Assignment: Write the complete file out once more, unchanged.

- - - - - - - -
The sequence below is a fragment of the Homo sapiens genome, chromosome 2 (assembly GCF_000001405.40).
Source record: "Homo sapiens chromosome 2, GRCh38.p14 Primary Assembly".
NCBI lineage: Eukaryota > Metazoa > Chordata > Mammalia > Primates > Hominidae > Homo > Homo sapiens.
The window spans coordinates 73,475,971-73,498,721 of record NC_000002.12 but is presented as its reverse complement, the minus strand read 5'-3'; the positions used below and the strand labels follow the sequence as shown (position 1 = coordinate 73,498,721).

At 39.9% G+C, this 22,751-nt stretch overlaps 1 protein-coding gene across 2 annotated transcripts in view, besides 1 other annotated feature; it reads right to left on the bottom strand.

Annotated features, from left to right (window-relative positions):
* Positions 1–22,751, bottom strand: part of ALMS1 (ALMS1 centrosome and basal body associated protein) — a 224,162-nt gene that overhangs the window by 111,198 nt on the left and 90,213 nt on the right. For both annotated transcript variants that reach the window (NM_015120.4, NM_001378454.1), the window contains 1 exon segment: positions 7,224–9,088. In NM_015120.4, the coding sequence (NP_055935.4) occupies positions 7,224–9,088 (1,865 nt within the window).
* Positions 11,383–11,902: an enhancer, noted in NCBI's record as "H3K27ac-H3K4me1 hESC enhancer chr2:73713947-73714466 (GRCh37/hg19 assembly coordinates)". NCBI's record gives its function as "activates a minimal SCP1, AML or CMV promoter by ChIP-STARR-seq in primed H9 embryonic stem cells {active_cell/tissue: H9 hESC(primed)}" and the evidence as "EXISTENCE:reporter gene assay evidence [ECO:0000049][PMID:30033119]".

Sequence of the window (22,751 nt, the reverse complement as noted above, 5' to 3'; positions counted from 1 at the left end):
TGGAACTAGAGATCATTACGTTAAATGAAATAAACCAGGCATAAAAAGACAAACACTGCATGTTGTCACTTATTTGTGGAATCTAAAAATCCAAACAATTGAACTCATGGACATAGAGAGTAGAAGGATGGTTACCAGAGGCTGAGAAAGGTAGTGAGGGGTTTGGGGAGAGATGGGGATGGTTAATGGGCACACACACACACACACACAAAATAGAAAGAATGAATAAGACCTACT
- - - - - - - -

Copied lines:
The sequence below is a fragment of the Homo sapiens genome, chromosome 2 (assembly GCF_000001405.40).
Source record: "Homo sapiens chromosome 2, GRCh38.p14 Primary Assembly".
NCBI lineage: Eukaryota > Metazoa > Chordata > Mammalia > Primates > Hominidae > Homo > Homo sapiens.
The window spans coordinates 73,475,971-73,498,721 of record NC_000002.12 but is presented as its reverse complement, the minus strand read 5'-3'; the positions used below and the strand labels follow the sequence as shown (position 1 = coordinate 73,498,721).

At 39.9% G+C, this 22,751-nt stretch overlaps 1 protein-coding gene across 2 annotated transcripts in view, besides 1 other annotated feature; it reads right to left on the bottom strand.

Annotated features, from left to right (window-relative positions):
* Positions 1–22,751, bottom strand: part of ALMS1 (ALMS1 centrosome and basal body associated protein) — a 224,162-nt gene that overhangs the window by 111,198 nt on the left and 90,213 nt on the right. For both annotated transcript variants that reach the window (NM_015120.4, NM_001378454.1), the window contains 1 exon segment: positions 7,224–9,088. In NM_015120.4, the coding sequence (NP_055935.4) occupies positions 7,224–9,088 (1,865 nt within the window).
* Positions 11,383–11,902: an enhancer, noted in NCBI's record as "H3K27ac-H3K4me1 hESC enhancer chr2:73713947-73714466 (GRCh37/hg19 assembly coordinates)". NCBI's record gives its function as "activates a minimal SCP1, AML or CMV promoter by ChIP-STARR-seq in primed H9 embryonic stem cells {active_cell/tissue: H9 hESC(primed)}" and the evidence as "EXISTENCE:reporter gene assay evidence [ECO:0000049][PMID:30033119]".

Sequence of the window (22,751 nt, the reverse complement as noted above, 5' to 3'; positions counted from 1 at the left end):
TGGAACTAGAGATCATTACGTTAAATGAAATAAACCAGGCATAAAAAGACAAACACTGCATGTTGTCACTTATTTGTGGAATCTAAAAATCCAAACAATTGAACTCATGGACATAGAGAGTAGAAGGATGGTTACCAGAGGCTGAGAAAGGTAGTGAGGGGTTTGGGGAGAGATGGGGATGGTTAATGGGCACACACACACACACACACAAAATAGAAAGAATGAATAAGACCTACT